An appeals court on Friday restored Jerry Sandusky's pension, ruling that the serial child abuser, a former Pennsylvania State University assistant football coach, was not a state employee when he committed his crimes.

In a 40-page opinion, Commonwealth Court said the State Employees' Retirement System was wrong to revoke Sandusky's $4,900-a-month pension after his 2012 conviction.

"Because we find that nothing in the record in any way establishes that Mr. Sandusky was a PSU employee when the underlying criminal acts were committed, we reverse the board's decision," President Judge Dan Pellegrini wrote in the decision, which reinstated the pension with back interest.

The opinion was a rare courtroom victory for Sandusky, whose lawyer had argued that he had earned the benefit and said it helped support Sandusky's wife, Dottie.

"I spoke with her this morning, and obviously she's happy to hear that the pension has been restored," said the lawyer, Charles Benjamin. "And I'm sure that Jerry is also."

The ruling was also the latest turn in a stream of legal battles involving the Sandusky case, including the looming prosecution of three former Penn State administrators, including president Graham B. Spanier, accused of ignoring or covering up the sex assaults. It was not clear if the Commonwealth Court opinion could affect any of those cases.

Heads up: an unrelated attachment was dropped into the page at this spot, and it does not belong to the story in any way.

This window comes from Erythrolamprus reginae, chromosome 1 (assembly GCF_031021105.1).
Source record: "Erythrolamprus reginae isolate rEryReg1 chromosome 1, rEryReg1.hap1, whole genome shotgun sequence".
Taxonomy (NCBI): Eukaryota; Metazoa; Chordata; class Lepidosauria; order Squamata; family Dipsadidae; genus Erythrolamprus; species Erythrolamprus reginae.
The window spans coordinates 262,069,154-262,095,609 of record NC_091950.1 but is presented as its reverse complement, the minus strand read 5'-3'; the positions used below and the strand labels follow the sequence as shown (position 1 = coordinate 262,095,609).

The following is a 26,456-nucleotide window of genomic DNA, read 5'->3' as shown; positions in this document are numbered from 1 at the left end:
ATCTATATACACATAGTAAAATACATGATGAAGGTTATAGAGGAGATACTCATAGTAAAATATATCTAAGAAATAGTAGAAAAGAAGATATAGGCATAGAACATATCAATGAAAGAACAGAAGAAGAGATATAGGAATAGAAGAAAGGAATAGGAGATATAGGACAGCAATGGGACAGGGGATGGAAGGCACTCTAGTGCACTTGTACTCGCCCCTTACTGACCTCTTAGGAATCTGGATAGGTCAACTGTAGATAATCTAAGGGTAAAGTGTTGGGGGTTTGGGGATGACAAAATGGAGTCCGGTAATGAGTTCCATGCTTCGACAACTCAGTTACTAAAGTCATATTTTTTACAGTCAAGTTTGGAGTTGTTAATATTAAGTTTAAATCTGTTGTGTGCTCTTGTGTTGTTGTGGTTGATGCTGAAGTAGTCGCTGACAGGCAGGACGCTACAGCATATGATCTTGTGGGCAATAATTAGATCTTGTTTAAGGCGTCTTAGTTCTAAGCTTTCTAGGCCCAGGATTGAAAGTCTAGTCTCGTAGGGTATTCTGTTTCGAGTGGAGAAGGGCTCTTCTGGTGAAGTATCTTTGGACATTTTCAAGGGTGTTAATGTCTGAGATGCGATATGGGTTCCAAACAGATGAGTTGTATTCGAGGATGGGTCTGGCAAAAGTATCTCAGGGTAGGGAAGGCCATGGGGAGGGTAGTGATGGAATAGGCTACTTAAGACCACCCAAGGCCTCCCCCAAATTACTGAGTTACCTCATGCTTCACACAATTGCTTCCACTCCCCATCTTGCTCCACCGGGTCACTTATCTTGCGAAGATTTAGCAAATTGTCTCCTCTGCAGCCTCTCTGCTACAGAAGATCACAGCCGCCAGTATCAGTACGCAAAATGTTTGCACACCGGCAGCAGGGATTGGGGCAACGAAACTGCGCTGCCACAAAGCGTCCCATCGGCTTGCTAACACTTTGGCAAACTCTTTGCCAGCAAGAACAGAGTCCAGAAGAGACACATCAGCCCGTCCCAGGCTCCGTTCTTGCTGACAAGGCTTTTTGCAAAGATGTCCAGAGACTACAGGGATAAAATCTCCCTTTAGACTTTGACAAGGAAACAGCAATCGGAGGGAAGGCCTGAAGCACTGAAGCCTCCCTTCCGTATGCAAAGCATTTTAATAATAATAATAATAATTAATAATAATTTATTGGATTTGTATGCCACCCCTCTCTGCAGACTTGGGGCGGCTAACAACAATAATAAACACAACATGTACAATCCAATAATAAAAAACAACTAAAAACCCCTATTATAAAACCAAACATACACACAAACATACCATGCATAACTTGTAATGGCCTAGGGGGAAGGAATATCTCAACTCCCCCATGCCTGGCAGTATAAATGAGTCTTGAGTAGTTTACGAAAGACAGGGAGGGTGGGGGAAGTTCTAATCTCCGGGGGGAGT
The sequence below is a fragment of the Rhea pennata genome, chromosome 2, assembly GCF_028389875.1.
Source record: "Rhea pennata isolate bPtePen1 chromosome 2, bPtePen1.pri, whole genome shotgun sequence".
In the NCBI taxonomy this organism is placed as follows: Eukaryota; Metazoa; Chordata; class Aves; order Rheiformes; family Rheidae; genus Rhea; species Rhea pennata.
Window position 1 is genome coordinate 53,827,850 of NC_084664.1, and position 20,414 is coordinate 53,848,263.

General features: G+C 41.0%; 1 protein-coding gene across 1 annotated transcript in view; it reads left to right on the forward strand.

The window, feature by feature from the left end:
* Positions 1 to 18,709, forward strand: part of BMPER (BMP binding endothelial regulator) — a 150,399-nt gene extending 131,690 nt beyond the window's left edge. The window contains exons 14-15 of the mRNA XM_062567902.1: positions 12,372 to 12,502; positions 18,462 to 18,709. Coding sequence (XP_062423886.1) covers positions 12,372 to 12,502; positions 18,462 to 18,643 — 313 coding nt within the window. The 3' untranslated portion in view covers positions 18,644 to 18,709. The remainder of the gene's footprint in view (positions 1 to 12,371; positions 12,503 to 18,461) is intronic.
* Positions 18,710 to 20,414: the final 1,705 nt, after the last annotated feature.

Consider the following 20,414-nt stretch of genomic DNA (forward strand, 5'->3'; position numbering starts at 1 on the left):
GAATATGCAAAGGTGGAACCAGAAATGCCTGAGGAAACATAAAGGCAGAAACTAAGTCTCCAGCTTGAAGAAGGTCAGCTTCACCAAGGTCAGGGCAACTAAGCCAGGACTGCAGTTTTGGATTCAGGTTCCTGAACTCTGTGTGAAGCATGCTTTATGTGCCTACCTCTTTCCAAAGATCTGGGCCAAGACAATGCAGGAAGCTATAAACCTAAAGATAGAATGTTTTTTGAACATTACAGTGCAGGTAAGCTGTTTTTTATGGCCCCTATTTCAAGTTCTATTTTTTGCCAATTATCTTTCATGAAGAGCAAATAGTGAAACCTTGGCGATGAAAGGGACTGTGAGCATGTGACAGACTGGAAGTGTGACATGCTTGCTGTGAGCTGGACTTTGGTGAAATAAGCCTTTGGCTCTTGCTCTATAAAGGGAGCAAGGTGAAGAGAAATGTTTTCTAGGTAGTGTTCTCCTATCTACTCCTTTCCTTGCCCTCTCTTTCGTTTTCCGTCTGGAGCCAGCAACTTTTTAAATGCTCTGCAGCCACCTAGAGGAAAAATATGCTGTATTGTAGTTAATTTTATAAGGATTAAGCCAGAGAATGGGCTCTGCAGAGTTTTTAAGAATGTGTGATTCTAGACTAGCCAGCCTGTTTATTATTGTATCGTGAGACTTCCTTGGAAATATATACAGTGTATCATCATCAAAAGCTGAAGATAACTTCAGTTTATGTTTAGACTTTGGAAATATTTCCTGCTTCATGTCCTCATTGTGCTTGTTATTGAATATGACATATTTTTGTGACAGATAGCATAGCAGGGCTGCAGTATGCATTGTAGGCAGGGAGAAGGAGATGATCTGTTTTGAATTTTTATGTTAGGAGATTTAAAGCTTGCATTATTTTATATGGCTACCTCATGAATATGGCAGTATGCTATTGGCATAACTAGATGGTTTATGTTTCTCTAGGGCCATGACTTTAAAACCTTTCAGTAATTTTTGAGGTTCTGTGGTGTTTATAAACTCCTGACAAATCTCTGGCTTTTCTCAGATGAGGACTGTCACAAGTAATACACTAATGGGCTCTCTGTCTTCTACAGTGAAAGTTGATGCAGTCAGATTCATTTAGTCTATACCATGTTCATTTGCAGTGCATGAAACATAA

A spokesman for the retirement board said it had 30 days to decide if it would appeal the ruling to the state Supreme Court. "We are currently reviewing [the decision] and we'll provide that analysis to our board," said Jay Pagni.

Sandusky, 71, longtime defensive assistant to Joe Paterno, was a Penn State employee for 30 years until he retired in 1999. He received a $168,000 lump-sum payment at that time, plus his pension. For about another decade, he maintained an office and ran sports camps on campus.

After his 2012 conviction for sexually assaulting 10 boys, the board revoked the pension, ruling that Sandusky had been a "de facto employee" of the university through 2008, a period in which jurors found he sexually abused boys he targeted through his charity.

Sandusky is now serving a sentence of three to six decades in prison. He has maintained his innocence and is waging an appeal.

Under state law, public employees can lose their pensions for a limited number of crimes, typically not violent crimes. Eligible crimes include offenses committed by school employees against students, plus theft, forgery, bribery, and perjury.

State legislators have introduced bills in the last several years to change the pension forfeiture law.

One recent attempt, sponsored by Rep. Scott Petri (R., Bucks), would have expanded the law to include all felony-level crimes on the list of convictions that trigger pension forfeiture. That measure was tabled by legislators in June.

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